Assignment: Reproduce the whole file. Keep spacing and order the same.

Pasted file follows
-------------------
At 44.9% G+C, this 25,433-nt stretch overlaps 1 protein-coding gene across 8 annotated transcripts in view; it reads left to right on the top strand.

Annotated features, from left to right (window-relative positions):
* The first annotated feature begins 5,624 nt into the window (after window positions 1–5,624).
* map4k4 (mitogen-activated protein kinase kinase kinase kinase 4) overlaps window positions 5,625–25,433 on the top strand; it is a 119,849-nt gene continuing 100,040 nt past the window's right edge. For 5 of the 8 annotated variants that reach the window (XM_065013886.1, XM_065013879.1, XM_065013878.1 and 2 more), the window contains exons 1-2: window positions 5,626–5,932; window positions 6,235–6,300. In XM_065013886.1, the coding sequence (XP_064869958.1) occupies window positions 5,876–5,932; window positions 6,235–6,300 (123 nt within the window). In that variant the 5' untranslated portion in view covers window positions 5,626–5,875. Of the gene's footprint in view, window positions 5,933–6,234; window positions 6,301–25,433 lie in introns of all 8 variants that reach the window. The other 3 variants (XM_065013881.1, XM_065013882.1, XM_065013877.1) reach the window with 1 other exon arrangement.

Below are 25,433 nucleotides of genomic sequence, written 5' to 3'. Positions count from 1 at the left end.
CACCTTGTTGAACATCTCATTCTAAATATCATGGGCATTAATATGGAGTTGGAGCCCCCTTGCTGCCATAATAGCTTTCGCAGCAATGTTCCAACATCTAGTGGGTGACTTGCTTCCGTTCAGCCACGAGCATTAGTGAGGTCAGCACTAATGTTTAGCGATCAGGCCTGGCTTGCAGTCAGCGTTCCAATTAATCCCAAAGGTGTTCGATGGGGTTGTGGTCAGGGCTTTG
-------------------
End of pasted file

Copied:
At 44.9% G+C, this 25,433-nt stretch overlaps 1 protein-coding gene across 8 annotated transcripts in view; it reads left to right on the top strand.

Annotated features, from left to right (window-relative positions):
* The first annotated feature begins 5,624 nt into the window (after window positions 1–5,624).
* map4k4 (mitogen-activated protein kinase kinase kinase kinase 4) overlaps window positions 5,625–25,433 on the top strand; it is a 119,849-nt gene continuing 100,040 nt past the window's right edge. For 5 of the 8 annotated variants that reach the window (XM_065013886.1, XM_065013879.1, XM_065013878.1 and 2 more), the window contains exons 1-2: window positions 5,626–5,932; window positions 6,235–6,300. In XM_065013886.1, the coding sequence (XP_064869958.1) occupies window positions 5,876–5,932; window positions 6,235–6,300 (123 nt within the window). In that variant the 5' untranslated portion in view covers window positions 5,626–5,875. Of the gene's footprint in view, window positions 5,933–6,234; window positions 6,301–25,433 lie in introns of all 8 variants that reach the window. The other 3 variants (XM_065013881.1, XM_065013882.1, XM_065013877.1) reach the window with 1 other exon arrangement.

Below are 25,433 nucleotides of genomic sequence, written 5' to 3'. Positions count from 1 at the left end.
CACCTTGTTGAACATCTCATTCTAAATATCATGGGCATTAATATGGAGTTGGAGCCCCCTTGCTGCCATAATAGCTTTCGCAGCAATGTTCCAACATCTAGTGGGTGACTTGCTTCCGTTCAGCCACGAGCATTAGTGAGGTCAGCACTAATGTTTAGCGATCAGGCCTGGCTTGCAGTCAGCGTTCCAATTAATCCCAAAGGTGTTCGATGGGGTTGTGGTCAGGGCTTTG